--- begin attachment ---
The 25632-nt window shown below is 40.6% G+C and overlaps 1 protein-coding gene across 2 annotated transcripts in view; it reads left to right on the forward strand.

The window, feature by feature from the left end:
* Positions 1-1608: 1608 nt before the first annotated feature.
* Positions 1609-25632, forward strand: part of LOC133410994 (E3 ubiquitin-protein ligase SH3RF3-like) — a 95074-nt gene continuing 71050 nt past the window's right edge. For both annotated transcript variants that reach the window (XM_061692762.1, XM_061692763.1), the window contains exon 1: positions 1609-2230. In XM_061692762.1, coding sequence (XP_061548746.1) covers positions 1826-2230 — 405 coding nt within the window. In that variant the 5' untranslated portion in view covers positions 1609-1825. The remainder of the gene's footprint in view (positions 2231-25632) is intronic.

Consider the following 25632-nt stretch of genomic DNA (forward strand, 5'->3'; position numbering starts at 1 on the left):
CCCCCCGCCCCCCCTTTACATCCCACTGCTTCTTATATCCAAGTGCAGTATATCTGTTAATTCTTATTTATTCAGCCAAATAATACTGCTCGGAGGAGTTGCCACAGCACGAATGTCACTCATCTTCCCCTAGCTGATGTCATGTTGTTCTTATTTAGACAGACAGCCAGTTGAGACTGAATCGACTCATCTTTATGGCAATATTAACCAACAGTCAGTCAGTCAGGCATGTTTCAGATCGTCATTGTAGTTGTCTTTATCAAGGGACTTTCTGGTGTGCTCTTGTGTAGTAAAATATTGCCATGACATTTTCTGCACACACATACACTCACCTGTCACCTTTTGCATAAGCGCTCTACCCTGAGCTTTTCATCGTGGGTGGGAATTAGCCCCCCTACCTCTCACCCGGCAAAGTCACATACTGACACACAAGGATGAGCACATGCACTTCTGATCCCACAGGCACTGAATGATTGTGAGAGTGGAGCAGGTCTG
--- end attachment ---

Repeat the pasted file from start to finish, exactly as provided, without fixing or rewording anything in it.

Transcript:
The 25632-nt window shown below is 40.6% G+C and overlaps 1 protein-coding gene across 2 annotated transcripts in view; it reads left to right on the forward strand.

The window, feature by feature from the left end:
* Positions 1-1608: 1608 nt before the first annotated feature.
* Positions 1609-25632, forward strand: part of LOC133410994 (E3 ubiquitin-protein ligase SH3RF3-like) — a 95074-nt gene continuing 71050 nt past the window's right edge. For both annotated transcript variants that reach the window (XM_061692762.1, XM_061692763.1), the window contains exon 1: positions 1609-2230. In XM_061692762.1, coding sequence (XP_061548746.1) covers positions 1826-2230 — 405 coding nt within the window. In that variant the 5' untranslated portion in view covers positions 1609-1825. The remainder of the gene's footprint in view (positions 2231-25632) is intronic.

Consider the following 25632-nt stretch of genomic DNA (forward strand, 5'->3'; position numbering starts at 1 on the left):
CCCCCCGCCCCCCCTTTACATCCCACTGCTTCTTATATCCAAGTGCAGTATATCTGTTAATTCTTATTTATTCAGCCAAATAATACTGCTCGGAGGAGTTGCCACAGCACGAATGTCACTCATCTTCCCCTAGCTGATGTCATGTTGTTCTTATTTAGACAGACAGCCAGTTGAGACTGAATCGACTCATCTTTATGGCAATATTAACCAACAGTCAGTCAGTCAGGCATGTTTCAGATCGTCATTGTAGTTGTCTTTATCAAGGGACTTTCTGGTGTGCTCTTGTGTAGTAAAATATTGCCATGACATTTTCTGCACACACATACACTCACCTGTCACCTTTTGCATAAGCGCTCTACCCTGAGCTTTTCATCGTGGGTGGGAATTAGCCCCCCTACCTCTCACCCGGCAAAGTCACATACTGACACACAAGGATGAGCACATGCACTTCTGATCCCACAGGCACTGAATGATTGTGAGAGTGGAGCAGGTCTG